Last Updated on September 16, 2022
Who Conquered the Inca Empire? The answer might surprise you. You may think that Atahualpa, Montezuma, and Manco Inca were the great Inca rulers. But there are many other fascinating Incas who ruled over Peru. Learn about their history and their role in the world today. Listed below are some of their most important battles. But who was their greatest conqueror?
The story of how Francisco Pizarro conquered the Incan Empire begins in 1532, when the Spanish explorer landed on the coast of South America and established the first European settlement in Peru, San Miguel de Picura. At the time, the Inca Empire was on the verge of collapse after a five-year war between two brothers, Atahualpa and Huascar. During this time, Pizarro was inspired by tales of the New World and found a passion for exploration and discovery.
In 1528, Pizarro and his men made slow progress in the area, reaching the Tumbez people near the borders of the Inca Empire. Pizarro decided to return and mount a third expedition, but the Panamanian governor had lost faith in him and the Spanish king did not give his troops the trust they needed to advance to the Inca Empire. Pizarro traveled to Spain in order to gain the support of the king. After successfully conquering Tumbes, he set up a new settlement, San Miguel, and made his first contact with the rulers of this empire.
The Inca Empire was in the grip of civil war when Pizarro landed on their territory. In 1528 CE, the Inca’s last emperor, Wayna Qhapaq, had died of illness and was being reinstalled by his half-brother, Huascar. Atahualpa had a few loyal men who helped the king settle the kingdom. As a result, Pizarro and his men were able to capture Huascar’s crown and take over the rest of the empire.
In 1524, the Incas were under a major political dispute and Pizarro was determined to resolve the issue. Pizarro’s first major victory, the siege of Cusco, centered in Peru, was a stunning triumph. The Inca empire’s collapse was made possible by the Spanish abuses of power and the ruthless repression of indigenous rebellions.
The process by which Atahualpa conquered and consolidated the Inca Empire began much earlier than is commonly believed. In fact, the process was much longer than the Incas’ historical documents indicate. The Incas developed their state-level society in the Cuzco area over a period of two centuries. The empire as an expansionist polity probably started in the 15th century.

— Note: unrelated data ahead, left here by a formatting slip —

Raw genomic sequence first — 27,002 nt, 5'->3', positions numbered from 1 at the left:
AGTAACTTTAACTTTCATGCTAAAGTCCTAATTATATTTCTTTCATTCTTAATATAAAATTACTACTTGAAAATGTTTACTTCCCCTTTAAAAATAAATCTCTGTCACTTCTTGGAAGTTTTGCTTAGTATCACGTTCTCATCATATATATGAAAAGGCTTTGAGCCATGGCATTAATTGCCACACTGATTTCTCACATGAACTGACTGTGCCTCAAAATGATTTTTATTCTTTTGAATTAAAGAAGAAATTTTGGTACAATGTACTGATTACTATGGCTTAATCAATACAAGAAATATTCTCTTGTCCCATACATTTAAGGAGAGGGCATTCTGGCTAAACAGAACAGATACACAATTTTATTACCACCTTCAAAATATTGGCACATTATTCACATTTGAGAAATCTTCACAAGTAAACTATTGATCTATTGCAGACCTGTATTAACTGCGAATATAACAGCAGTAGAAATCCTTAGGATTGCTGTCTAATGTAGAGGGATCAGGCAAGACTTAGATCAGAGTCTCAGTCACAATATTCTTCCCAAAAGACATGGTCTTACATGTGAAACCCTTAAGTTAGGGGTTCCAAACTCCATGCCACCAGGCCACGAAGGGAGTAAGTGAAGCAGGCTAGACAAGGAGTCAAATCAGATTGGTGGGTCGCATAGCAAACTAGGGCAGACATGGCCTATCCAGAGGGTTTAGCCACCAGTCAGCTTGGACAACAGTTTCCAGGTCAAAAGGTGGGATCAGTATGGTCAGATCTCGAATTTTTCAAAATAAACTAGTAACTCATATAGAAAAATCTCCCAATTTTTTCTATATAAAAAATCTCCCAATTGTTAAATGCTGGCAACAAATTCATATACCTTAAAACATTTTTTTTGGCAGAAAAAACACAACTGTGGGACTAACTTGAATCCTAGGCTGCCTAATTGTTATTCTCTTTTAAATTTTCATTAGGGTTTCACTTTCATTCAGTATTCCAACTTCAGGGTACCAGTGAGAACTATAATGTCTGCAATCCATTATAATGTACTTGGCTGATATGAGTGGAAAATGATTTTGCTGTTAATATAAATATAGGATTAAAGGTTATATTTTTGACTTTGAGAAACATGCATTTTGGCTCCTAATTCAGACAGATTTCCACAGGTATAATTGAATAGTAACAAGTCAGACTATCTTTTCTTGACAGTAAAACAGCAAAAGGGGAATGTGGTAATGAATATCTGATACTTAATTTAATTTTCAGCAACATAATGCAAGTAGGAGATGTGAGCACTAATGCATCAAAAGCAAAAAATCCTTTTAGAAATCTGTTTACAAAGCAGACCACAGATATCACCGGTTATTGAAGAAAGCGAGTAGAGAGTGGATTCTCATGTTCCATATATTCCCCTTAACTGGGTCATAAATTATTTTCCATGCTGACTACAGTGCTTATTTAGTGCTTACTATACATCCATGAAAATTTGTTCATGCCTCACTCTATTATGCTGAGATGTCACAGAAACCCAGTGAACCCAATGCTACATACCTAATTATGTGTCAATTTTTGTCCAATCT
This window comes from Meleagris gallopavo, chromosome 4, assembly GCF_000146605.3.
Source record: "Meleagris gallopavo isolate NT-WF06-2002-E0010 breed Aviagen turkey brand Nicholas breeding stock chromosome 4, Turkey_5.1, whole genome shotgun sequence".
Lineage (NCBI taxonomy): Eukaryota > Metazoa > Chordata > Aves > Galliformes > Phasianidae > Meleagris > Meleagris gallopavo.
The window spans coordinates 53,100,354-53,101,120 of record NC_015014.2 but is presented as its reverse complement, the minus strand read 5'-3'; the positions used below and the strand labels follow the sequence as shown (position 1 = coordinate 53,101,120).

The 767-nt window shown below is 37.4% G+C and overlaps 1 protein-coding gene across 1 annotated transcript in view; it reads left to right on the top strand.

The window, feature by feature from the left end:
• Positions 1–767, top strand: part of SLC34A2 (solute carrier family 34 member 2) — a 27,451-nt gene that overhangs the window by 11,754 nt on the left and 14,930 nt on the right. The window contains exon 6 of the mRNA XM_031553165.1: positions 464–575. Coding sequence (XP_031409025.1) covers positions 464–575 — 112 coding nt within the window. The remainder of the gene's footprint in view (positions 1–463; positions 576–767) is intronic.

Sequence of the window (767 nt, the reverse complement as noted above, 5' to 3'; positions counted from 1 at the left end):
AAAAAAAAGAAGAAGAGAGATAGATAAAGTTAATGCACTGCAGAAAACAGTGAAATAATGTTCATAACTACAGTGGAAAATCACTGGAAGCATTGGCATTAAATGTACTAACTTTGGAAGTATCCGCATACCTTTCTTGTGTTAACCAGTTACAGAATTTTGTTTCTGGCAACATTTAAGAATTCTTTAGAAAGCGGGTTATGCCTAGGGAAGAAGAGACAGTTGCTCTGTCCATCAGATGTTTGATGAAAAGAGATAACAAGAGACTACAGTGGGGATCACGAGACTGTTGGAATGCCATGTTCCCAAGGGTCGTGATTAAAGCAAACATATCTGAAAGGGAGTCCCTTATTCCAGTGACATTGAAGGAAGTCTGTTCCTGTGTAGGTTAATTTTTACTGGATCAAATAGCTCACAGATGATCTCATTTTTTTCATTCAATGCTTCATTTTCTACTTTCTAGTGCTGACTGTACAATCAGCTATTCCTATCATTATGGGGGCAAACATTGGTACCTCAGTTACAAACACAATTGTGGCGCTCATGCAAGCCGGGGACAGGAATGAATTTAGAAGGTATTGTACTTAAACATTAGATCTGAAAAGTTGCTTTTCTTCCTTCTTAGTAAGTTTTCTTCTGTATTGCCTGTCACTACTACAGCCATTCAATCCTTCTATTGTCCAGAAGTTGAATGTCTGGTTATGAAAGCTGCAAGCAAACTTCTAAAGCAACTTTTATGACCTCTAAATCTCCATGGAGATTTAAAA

Pizarro and Atahualpa had met for drinks and arranged a plot to capture each other. They used the labyrinth-like architecture of the Inca town to set up an ambush. Atahualpa was caught, and was sentenced to death by fire. He offered to pay a ransom in return for his release, but Pizarro refused to pay the price.
Before the Inca peace, the people of the highlands lived at high elevations and were often remote from the fertile agricultural lands of the valley. After the Inca peace, they were resettled to dispersed settlements on the plains, where they could follow farming strategies. They were more successful than their predecessors in this regard. It is not clear how long Atahualpa lived in the Inca Empire, but it was certainly long enough to make the people of the valley envious.
As soon as Atahualpa captured Waskar, he imprisoned him, killed his kin group, and destroyed the Inca quipu records. Huascar’s forces had about the same number of soldiers as Atahualpa’s, but were younger and less experienced. The battle was prolonged for six years, and ultimately Atahualpa’s forces pushed past the gates of Cuzco. The king then stepped aside to allow the Spaniards to settle in Peru.
The Spanish conquistador Montezuma, who is also known as Huayna Capac, is one of the most infamous people of all time. He conquered the Inca Empire in 1532 and was able to establish a vast empire by the time he was finished with it. However, there are several things that Montezuma did not do that would make him a worthy conqueror.
First, he accompanied the half-brother Paullu on an expedition that did not bring him the riches he had hoped for. While the Spanish had been occupying Cuzco, he had heard of the rebellion and promised to punish the wrongdoers. The Spanish armed the Manco’s army to seize Cuzco and install himself as the Inca.